Golden-Alice

Just like every end of year, I am awarding the Golden Alice for outstanding achievements in the field of crypto history.

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The last crypto challenge I’m going present in 2016 was created by master-codebreaker Tony Gaffney. Can you solve his starlight steganogram?

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Forget about all the Christmas carols! Here comes the Friedman’s musical cryptogram from 1933, as played by a scorewriter.

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Klausis Krypto Kolumne wishes everybody a Merry Christmas! In case you find some spare time over the holidays, try to solve this encrypted Christmas card from the early 20th century.

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William Friedman and his wife Elizebeth not only were great codebreakers, but they also were creative and had a sense of humour. This can be seen from the Christmas cards they devised in the 1920s and 1930s.

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In 1905 a woman named Elena Moga received an encrypted postcard. Can a reader break this cryptogram?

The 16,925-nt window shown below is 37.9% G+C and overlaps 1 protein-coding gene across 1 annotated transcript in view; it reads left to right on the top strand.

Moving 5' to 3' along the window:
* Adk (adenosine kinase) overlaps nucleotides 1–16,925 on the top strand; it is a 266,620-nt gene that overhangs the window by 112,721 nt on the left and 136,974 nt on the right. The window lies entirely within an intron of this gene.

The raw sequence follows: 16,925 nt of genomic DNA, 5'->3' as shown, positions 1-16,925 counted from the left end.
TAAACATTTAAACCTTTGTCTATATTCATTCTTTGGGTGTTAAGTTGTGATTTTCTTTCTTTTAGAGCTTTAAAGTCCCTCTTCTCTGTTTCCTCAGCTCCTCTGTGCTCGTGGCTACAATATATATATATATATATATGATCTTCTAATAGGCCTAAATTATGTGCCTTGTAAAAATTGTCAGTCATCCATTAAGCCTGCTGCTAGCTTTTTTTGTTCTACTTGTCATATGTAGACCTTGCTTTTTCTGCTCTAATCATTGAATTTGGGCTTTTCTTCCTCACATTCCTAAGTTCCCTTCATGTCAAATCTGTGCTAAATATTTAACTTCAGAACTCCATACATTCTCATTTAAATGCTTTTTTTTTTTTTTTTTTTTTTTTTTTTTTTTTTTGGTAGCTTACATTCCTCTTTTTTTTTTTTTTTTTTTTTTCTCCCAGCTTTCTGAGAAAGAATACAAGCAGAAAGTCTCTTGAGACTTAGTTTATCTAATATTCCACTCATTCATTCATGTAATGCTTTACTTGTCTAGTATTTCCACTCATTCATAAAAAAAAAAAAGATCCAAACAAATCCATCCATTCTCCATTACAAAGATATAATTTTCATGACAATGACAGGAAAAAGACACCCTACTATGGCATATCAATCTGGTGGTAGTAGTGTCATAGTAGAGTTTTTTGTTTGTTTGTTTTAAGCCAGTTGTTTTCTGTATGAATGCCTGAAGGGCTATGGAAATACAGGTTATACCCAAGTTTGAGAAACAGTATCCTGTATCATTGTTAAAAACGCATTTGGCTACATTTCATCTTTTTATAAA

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Enigmas are getting more and more expensive. In New York, a four rotor naval Enigma has now sold for almost half a million dollars.

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William Friedman, one of the most notable cryptologists in history, used a 16th century stegnography system to hide messages in pictures. Some of his codes are hard to decrypt. Maybe a reader can help.

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After 20 years in the IT security business, I have now created a comic strip based on my experiences. I guarantee that all the stories told in it are true.

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Frank Foley, a British secret agent operating in Nazi Germany, saved many Jewish people from the holocaust. In the British National Archives, I found an unusual encryption method that was (probably) used by one of his men.